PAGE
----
The 2013 season of NASCAR will be remembered as one of the most tumultuous in recent memory. The year would not be complete without a few snapshots to commemorate the highs and lows.
Favorite Couple: Dale Earnhardt Jr. and Steve Letarte
The partnership between the most popular driver and his Hendrick Motorsports crew chief continues to improve with each passing year. In 2013 the pair had their best season together earning fifth place in the Chase point standings.
Dale Jr. had an impressive run during the final 10 races of the Chase with five top-5s that included three runner-up finishes and 8 top-10 finishes. His most disappointing result was due to a blown engine at Chicagoland Speedway.
“I don’t know what would have happened if we could have done Chicago over but we ran so good in the other nine races, we’ve just got to be real proud of ourselves,” Earnhardt said.
“We’ve got nothing to be disappointed about. We’ve gotten better each year, and that’s what we’re supposed to do.”
Worst Breakup: Kevin Harvick and Richard Childress Racing
Few in NASCAR will ever forget how Harvick took over the vacant seat at RCR after Dale Earnhardt’s tragic death in 2001. They were shoes that could never be filled but Harvick handled the challenge with humility and respect.
When Kevin Harvick first announced that he was leaving Richard Childress Racing after the end of the 2013 season, many were surprised. However Harvick emphasized that he and the team were committed to finishing the year on a positive note by contending for the championship. From the outside, it appeared to be an amicable split.
But appearances can be deceiving.
During a NASCAR Camping World Truck Series race at Martinsville Speedway, tempers flared between Harvick and Ty Dillon as they were competing for second place during the final laps of the race and got together. The two drivers spun out and continued to show their displeasure with each other on the track. Things disintegrated further when Dillon’s crew members got involved by going after Harvick on pit road.
It was Harvick’s comments after the race that sealed the end of this partnership.
“The 3 just dumped me,” he said. “Exactly the reason why I’m leaving RCR because you’ve got those kids coming up that got no respect for what they do in this sport and they’ve had everything fed to them with a spoon.”
Although Harvick later apologized, it was obvious that the relationship had actually ended long before the season came to a close.
Most Popular Race: Eldora Speedway – The Mudsummer Classic Camping World Truck Series race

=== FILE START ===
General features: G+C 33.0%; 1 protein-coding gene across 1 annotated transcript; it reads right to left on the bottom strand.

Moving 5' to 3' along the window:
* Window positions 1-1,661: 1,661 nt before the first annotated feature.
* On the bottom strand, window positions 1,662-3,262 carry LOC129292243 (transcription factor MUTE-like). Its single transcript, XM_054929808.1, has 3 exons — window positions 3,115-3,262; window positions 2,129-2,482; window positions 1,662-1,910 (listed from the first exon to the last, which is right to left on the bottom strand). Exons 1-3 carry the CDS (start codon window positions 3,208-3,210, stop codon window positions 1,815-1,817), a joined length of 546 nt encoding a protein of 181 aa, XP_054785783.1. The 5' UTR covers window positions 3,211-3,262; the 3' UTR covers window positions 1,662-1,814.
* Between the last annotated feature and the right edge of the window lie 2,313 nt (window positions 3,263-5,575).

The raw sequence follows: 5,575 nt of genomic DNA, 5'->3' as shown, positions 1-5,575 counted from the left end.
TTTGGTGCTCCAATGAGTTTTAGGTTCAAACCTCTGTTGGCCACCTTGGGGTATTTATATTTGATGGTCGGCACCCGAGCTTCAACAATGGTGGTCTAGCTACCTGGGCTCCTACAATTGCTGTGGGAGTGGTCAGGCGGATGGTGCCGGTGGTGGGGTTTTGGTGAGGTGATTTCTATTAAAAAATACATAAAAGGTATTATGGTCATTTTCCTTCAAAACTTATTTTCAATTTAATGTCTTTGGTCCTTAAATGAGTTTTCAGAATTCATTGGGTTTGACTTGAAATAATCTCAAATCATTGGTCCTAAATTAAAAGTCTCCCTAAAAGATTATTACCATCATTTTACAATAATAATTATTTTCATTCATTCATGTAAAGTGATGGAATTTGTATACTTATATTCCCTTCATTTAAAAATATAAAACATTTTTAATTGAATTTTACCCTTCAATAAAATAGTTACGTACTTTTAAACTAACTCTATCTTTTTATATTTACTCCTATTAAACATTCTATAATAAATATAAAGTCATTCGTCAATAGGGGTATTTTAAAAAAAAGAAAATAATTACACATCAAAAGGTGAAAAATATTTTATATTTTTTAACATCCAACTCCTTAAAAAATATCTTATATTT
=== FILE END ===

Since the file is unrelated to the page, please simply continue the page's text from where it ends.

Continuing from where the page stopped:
The race at Eldora Speedway was one of the most highly anticipated events of the 2013 NASCAR season and it lived up to expectations. It wasn’t the biggest or the fastest but it showcased the best short track competition that NASCAR has to offer.
Austin Dillon won the inaugural event becoming the first driver to win a Camping World Truck Series race on dirt.
The event marked NASCAR’s first national series dirt race since 1970. It was filled with side-by-side racing action, exciting passes and enough beating and banging to keep the sold out crowd on their feet. This back to basics, stripped down version of racing is the heart and soul of a sport that many feel has lost its way.
Biggest Controversy: The September 7th race at Richmond International Raceway
The final race of NASCAR’s 2013 regular season will be remembered as a turning point in the sport’s history. A suspicious spin by Clint Bowyer led to an investigation and NASCAR determined that Michael Waltrip Racing (MWR) manipulated the race results at Richmond. Penalties were issued, points were deducted and as a result MWR teammate Martin Truex Jr. lost his spot in the Chase to Ryan Newman.
But that was only the beginning. Further allegations of cheating by two other teams led to more investigation by NASCAR and an unprecedented decision to add a 13th driver, Jeff Gordon, to the Chase for the Championship.
Brian France explained, “We believe that there were too many things that altered the event that gave an unfair disadvantage to Jeff and his team, who would have qualified. It’s just the right thing to do. I have the authority to do that, and we are going to do that.”
Many fans applauded NASCAR for doing the “right thing” but just as many were appalled at what they saw as NASCAR “fixing” the Chase to include one of its most influential drivers. The fact that Gordon drives for Hendrick Motorsports, arguably the most powerful team in NASCAR, only added fuel to the fire.